'Shy nerd' to climate crusader, Thunberg documentary premiered at Venice

Swedish climate activist Greta Thunberg holds a poster reading 'School strike for Climate' as she protests in front of the Swedish Parliament Riksdagen, in Stockholm in 2020. Photo: Reuters

Venice, Italy: A documentary following Greta Thunberg and her journey from Swedish schoolgirl to global climate activist accurately portrays her as a 'shy nerd', the teenager said as the film premiered at the Venice film festival.

Director Nathan Grossman recorded Thunberg's everyday life for a year, chronicling her rise to fame from the beginning of her school strike outside the Swedish parliament in August 2018 to her trips around the world demanding that political leaders take action to fight climate change.

When he began filming, Grossman had no idea that Thunberg, who was 15 when she started her protest, would quickly become the figurehead for the global climate crisis campaign.

"I think we have seen a lot of her in the news media, she has been doing so many interviews and I wanted to bring the viewer closer to her, how does it feel to go from nothing to become this very famous climate activist," Grossman told Reuters in an interview on Saturday.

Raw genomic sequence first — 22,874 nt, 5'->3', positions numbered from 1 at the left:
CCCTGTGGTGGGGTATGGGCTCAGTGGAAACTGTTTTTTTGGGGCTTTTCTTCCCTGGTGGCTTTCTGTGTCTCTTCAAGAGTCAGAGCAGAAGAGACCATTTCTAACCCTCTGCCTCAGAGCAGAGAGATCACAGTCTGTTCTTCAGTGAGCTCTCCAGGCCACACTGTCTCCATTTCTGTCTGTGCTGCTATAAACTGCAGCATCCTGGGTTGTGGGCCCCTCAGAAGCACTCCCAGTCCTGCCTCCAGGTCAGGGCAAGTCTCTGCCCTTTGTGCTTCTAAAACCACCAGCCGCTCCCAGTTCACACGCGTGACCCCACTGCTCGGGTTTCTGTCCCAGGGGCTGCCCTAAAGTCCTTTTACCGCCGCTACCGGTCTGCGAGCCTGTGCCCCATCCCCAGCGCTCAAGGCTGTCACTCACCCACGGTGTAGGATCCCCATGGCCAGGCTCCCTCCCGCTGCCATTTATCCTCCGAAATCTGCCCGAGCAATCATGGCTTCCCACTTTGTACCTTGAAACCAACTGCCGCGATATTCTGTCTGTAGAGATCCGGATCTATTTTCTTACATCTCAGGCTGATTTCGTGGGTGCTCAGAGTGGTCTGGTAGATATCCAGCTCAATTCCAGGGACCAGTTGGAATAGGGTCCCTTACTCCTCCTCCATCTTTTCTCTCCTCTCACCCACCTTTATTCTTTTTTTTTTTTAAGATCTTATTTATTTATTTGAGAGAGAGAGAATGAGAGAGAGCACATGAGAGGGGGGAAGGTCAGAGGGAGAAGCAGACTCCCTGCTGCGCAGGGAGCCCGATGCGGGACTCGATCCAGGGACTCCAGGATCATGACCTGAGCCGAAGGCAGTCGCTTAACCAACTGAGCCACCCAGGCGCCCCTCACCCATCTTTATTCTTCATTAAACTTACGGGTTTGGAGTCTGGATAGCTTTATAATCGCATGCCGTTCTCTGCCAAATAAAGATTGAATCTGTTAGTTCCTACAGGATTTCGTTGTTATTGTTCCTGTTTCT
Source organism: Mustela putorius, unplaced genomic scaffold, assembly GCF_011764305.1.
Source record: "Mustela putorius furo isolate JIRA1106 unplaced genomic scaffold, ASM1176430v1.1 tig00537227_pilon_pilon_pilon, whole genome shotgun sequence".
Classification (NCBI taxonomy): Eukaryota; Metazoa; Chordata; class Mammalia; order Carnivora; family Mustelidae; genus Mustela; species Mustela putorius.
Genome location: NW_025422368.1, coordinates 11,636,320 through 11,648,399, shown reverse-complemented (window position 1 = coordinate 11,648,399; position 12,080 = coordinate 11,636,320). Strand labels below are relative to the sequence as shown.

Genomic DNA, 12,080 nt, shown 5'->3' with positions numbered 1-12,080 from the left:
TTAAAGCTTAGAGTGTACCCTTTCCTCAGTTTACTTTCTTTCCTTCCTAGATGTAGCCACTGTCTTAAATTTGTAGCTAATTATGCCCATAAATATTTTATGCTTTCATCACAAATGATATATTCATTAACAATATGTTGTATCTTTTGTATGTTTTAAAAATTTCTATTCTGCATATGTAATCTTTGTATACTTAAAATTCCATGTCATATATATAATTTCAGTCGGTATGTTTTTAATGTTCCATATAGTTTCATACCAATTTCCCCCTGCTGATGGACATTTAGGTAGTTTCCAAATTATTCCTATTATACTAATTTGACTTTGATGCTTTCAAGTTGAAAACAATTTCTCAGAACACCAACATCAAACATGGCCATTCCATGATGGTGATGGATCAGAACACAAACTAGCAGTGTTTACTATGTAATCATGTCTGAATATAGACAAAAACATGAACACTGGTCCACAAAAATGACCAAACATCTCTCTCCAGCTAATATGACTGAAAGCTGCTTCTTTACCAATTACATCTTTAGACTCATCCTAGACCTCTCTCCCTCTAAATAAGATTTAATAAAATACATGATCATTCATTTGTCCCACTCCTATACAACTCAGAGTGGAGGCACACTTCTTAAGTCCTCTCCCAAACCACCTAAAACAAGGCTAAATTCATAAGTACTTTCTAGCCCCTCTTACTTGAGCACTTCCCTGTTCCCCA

"I was also thinking like 'Jesus, everything is going so quickly. What a weird kind of rush ... this is' in a sense that we are standing here with the pope and just like eight, nine months ago she started the school strike," he said.

Thunberg, who appeared by video link on Friday at the Venice festival where the film, 'I Am Greta', has been screened out of competition, said she was pleased with how she was portrayed.

"You did succeed in framing me as myself and not the person that the media frames me to be, not the angry, naive child who sits in the United Nations General Assembly screaming at world leaders. Because that's not the person I am," she said.

"So, I think he definitely made me seem like a more shy, nerdy person which is the person that I am."

She also said the documentary debunked some of the accusations of critics who say she is being manipulated by others.

"Some people say that, they spread conspiracy theories ... that I don't think for myself or I don't speak for myself or someone else writes my speeches ... In the movie you can see that that is not actually true and that I do of course speak for myself and I decide everything for myself."

Thunberg, who last month returned to school, said the fight against climate change, which has been overshadowed by the coronavirus pandemic, should remain a priority.

The Venice film festival ends on Sept. 12.

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